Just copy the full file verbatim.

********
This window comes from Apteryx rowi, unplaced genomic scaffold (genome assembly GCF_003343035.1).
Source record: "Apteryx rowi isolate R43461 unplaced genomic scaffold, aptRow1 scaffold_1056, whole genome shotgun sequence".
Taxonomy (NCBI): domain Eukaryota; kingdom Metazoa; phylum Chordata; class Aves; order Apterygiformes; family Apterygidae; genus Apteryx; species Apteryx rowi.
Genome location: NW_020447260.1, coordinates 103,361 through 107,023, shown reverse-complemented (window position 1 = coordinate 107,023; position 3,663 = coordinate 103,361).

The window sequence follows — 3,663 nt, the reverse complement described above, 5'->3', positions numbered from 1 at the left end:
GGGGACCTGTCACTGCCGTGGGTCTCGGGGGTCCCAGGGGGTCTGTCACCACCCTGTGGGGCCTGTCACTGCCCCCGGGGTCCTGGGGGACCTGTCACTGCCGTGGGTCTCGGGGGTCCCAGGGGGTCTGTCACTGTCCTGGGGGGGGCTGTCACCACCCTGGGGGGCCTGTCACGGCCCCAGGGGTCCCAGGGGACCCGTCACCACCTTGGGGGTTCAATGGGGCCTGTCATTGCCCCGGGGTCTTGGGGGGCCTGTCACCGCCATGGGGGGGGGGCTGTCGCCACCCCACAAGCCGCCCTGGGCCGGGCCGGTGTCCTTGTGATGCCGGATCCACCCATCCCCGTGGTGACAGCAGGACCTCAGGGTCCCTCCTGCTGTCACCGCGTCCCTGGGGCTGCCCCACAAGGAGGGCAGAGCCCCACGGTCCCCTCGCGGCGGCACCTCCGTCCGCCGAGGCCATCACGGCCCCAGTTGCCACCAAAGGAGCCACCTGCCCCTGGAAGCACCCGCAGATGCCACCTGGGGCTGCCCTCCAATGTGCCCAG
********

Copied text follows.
This window comes from Apteryx rowi, unplaced genomic scaffold (genome assembly GCF_003343035.1).
Source record: "Apteryx rowi isolate R43461 unplaced genomic scaffold, aptRow1 scaffold_1056, whole genome shotgun sequence".
Taxonomy (NCBI): domain Eukaryota; kingdom Metazoa; phylum Chordata; class Aves; order Apterygiformes; family Apterygidae; genus Apteryx; species Apteryx rowi.
Genome location: NW_020447260.1, coordinates 103,361 through 107,023, shown reverse-complemented (window position 1 = coordinate 107,023; position 3,663 = coordinate 103,361).

The window sequence follows — 3,663 nt, the reverse complement described above, 5'->3', positions numbered from 1 at the left end:
GGGGACCTGTCACTGCCGTGGGTCTCGGGGGTCCCAGGGGGTCTGTCACCACCCTGTGGGGCCTGTCACTGCCCCCGGGGTCCTGGGGGACCTGTCACTGCCGTGGGTCTCGGGGGTCCCAGGGGGTCTGTCACTGTCCTGGGGGGGGCTGTCACCACCCTGGGGGGCCTGTCACGGCCCCAGGGGTCCCAGGGGACCCGTCACCACCTTGGGGGTTCAATGGGGCCTGTCATTGCCCCGGGGTCTTGGGGGGCCTGTCACCGCCATGGGGGGGGGGCTGTCGCCACCCCACAAGCCGCCCTGGGCCGGGCCGGTGTCCTTGTGATGCCGGATCCACCCATCCCCGTGGTGACAGCAGGACCTCAGGGTCCCTCCTGCTGTCACCGCGTCCCTGGGGCTGCCCCACAAGGAGGGCAGAGCCCCACGGTCCCCTCGCGGCGGCACCTCCGTCCGCCGAGGCCATCACGGCCCCAGTTGCCACCAAAGGAGCCACCTGCCCCTGGAAGCACCCGCAGATGCCACCTGGGGCTGCCCTCCAATGTGCCCAG